Reader and Industry Forum

A Tribute to Desmond Fonn, MOptom, FAAO

Reader and Industry Forum

A Tribute to Desmond Fonn, MOptom, FAAO

By Lyndon Jones, PhD, FCOptom, FAAO

December 2010 saw the retirement of one of the true icons of contact lens research when Desmond Fonn, MOptom, FAAO, founding director of the Centre for Contact Lens Research (CCLR) within the School of Optometry at the University of Waterloo (UW), retired.

Founding the CCLR

Established in 1988, the CCLR was the brain-child of then director of the School of Optometry, Dr. Jake Sivak. “I first met Des at an Academy meeting in Atlanta in 1985,” said Jake. “I had been director for about a year and felt that the area of contact lens research needed some consolidation. The notion of the need for a centre devoted to contact lenses had been discussed within our faculty for some time. I invited Des to visit us while he was in North America presenting at the American Academy of Optometry meeting. Des made his first visit to Waterloo that December, when it was very cold with lots of snow. He had no boots and just a thin windbreaker. Getting him to the University Club involved a search for a borrowed winter coat and boots, and I was fairly sure that the weather would turn him off. But Des didn't say a word (typical, I suppose), and in the end he and Anita and their children moved to Canada. The rest is history, but I've often wondered if Des ever felt truly warm again!”

Those early days provided an umbrella organization for contact lens and related research at UW, offering both the opportunity and the infrastructure to carry out applied/clinical research. Initial members included faculty with a broad variety of backgrounds, including Dr. Murchison Callender, Dr. Tony Cullen, and Dr. Michael Doughty, along with two support staff and two researchers. It typically conducted five to six studies a year and had a turnover of around $200,000.

One of the earliest CCLR employees was Kathy Dumbleton, MSc, MCOptom, FAAO, FBCLA. “The CCLR was a little different then,” Kathy pointed out. “It comprised just a handful of rooms tucked away in the corner of the building on the second floor. Our awkward and very cramped location didn't stop Des though, and it was not surprising that more space was soon needed to house all the people who wanted to work with him. An extension to the School of Optometry allowed this to happen in 1995.”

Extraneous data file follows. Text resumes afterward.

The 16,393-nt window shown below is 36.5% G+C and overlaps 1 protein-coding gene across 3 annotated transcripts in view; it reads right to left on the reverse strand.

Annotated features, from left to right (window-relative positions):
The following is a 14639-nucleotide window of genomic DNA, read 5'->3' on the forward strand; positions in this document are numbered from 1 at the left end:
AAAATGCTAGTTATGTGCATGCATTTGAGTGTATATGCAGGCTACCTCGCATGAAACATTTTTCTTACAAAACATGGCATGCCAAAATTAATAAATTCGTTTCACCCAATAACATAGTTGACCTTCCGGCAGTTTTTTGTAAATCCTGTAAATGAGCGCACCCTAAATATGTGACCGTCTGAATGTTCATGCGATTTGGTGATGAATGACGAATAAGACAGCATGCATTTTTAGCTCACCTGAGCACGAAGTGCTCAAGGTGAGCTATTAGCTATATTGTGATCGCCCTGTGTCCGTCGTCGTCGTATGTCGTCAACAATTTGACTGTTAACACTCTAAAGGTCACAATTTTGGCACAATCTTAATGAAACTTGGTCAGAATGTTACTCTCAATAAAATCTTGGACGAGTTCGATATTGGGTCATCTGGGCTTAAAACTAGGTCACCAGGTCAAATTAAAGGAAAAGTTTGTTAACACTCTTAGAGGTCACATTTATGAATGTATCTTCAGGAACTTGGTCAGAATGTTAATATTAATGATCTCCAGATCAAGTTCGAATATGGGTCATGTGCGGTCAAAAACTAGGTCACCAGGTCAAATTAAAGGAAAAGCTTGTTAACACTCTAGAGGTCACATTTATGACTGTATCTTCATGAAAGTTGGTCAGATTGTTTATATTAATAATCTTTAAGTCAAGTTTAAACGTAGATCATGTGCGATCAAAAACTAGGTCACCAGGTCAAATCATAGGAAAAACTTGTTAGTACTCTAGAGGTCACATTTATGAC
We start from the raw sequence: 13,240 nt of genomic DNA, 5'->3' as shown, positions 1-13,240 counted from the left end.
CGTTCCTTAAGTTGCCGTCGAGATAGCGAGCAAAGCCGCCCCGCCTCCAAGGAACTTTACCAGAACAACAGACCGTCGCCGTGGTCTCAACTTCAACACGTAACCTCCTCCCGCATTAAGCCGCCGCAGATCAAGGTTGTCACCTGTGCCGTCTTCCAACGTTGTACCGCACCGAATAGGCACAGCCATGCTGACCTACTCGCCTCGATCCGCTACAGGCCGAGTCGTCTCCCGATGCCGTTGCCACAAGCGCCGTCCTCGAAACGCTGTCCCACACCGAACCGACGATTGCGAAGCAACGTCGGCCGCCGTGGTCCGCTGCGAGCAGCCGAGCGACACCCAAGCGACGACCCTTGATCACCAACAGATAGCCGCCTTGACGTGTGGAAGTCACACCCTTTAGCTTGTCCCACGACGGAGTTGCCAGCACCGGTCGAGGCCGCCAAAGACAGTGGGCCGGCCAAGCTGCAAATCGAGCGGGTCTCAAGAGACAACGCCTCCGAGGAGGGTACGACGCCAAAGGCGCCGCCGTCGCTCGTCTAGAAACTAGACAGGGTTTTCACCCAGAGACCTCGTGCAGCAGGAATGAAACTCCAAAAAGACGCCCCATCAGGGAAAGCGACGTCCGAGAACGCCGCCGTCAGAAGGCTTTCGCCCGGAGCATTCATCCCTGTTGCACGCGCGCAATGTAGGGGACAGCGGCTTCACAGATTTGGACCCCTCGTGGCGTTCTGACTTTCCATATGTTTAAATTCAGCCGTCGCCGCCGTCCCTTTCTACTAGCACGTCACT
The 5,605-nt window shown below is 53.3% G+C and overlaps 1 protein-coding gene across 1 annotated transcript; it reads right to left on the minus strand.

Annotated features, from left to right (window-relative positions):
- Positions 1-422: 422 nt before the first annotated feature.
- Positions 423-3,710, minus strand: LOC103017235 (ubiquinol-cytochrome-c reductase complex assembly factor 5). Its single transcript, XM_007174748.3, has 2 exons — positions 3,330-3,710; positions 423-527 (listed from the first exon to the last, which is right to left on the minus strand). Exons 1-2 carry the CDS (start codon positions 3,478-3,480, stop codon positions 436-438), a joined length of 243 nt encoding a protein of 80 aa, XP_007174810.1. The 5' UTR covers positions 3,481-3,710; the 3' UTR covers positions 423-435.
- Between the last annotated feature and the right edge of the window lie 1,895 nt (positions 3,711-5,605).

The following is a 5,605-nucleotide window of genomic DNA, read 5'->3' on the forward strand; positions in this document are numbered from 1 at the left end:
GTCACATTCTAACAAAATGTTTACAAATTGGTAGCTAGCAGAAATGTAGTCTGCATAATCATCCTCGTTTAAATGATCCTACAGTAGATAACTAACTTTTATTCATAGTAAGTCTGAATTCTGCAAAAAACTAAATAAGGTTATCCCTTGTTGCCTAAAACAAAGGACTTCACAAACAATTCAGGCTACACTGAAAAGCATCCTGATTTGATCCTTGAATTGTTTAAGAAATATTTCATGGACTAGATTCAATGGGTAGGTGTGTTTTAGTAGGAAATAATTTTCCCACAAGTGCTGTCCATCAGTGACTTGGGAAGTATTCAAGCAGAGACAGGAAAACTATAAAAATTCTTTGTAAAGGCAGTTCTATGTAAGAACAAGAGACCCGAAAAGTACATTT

Figure 1. Desmond Fonn and Brien Holden in the early 1980s.

When initially setting up the Centre, Des used the Cornea and Contact Lens Research Unit (CCLRU) at the University of New South Wales, which had been set up several years earlier by his longtime friend and mentor Brien Holden, PhD, DSc, OAM, FAAO (Figure 1), as its model. “Des Fonn is an amazing combination of researcher, teacher, humanitarian, and leader,” said Brien. “He has combined integrity, fellowship, excellence, and effectiveness like few other people in the field of eye care, and in doing so built the CCLR into a research centre of outstanding quality and output. He has added immensely to the range and capabilities of both academia and professional optometry through his leadership roles in the CCLR, the International Association of Contact Lens Educators (IACLE), the International Society for Contact Lens Research (ISCLR), Optometry Giving Sight, and UW School of Optometry. His many friends around the world wish him much happiness, health, and years of enjoyment in his retirement.”

A Lifetime of Accomplishments

How do you summarize Des' contribution to contact lens research? Well, he's published more than 100 peer-reviewed publications since 1982, with many published in the top-ranked optometry and ophthalmology journals. In addition, he has published six book chapters and more than 300 peer-reviewed abstracts. He is world renowned for his work investigating corneal swelling as an indicator of physiological stress to the cornea and also for his work investigating the reasons behind lens discomfort and cessation of lens wear.